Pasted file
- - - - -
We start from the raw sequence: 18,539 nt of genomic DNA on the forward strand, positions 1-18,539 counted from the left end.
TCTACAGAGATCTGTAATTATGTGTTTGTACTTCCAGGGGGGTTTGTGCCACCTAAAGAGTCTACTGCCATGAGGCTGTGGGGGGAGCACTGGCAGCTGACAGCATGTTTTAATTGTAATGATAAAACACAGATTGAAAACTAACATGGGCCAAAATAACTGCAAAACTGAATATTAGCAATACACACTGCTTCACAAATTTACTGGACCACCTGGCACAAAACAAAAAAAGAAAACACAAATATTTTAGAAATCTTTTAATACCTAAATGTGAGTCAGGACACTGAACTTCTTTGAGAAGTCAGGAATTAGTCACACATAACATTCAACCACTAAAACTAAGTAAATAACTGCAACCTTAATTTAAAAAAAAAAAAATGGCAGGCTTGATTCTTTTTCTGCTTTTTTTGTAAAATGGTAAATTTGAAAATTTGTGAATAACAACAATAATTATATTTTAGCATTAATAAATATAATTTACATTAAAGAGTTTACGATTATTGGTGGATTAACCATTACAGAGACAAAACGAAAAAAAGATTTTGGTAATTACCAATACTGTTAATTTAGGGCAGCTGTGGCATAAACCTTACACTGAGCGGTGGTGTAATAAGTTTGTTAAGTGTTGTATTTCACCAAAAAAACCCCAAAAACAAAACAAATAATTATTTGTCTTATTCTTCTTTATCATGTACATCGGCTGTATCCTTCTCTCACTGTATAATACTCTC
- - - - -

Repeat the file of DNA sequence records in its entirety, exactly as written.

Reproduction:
We start from the raw sequence: 18,539 nt of genomic DNA on the forward strand, positions 1-18,539 counted from the left end.
TCTACAGAGATCTGTAATTATGTGTTTGTACTTCCAGGGGGGTTTGTGCCACCTAAAGAGTCTACTGCCATGAGGCTGTGGGGGGAGCACTGGCAGCTGACAGCATGTTTTAATTGTAATGATAAAACACAGATTGAAAACTAACATGGGCCAAAATAACTGCAAAACTGAATATTAGCAATACACACTGCTTCACAAATTTACTGGACCACCTGGCACAAAACAAAAAAAGAAAACACAAATATTTTAGAAATCTTTTAATACCTAAATGTGAGTCAGGACACTGAACTTCTTTGAGAAGTCAGGAATTAGTCACACATAACATTCAACCACTAAAACTAAGTAAATAACTGCAACCTTAATTTAAAAAAAAAAAAATGGCAGGCTTGATTCTTTTTCTGCTTTTTTTGTAAAATGGTAAATTTGAAAATTTGTGAATAACAACAATAATTATATTTTAGCATTAATAAATATAATTTACATTAAAGAGTTTACGATTATTGGTGGATTAACCATTACAGAGACAAAACGAAAAAAAGATTTTGGTAATTACCAATACTGTTAATTTAGGGCAGCTGTGGCATAAACCTTACACTGAGCGGTGGTGTAATAAGTTTGTTAAGTGTTGTATTTCACCAAAAAAACCCCAAAAACAAAACAAATAATTATTTGTCTTATTCTTCTTTATCATGTACATCGGCTGTATCCTTCTCTCACTGTATAATACTCTC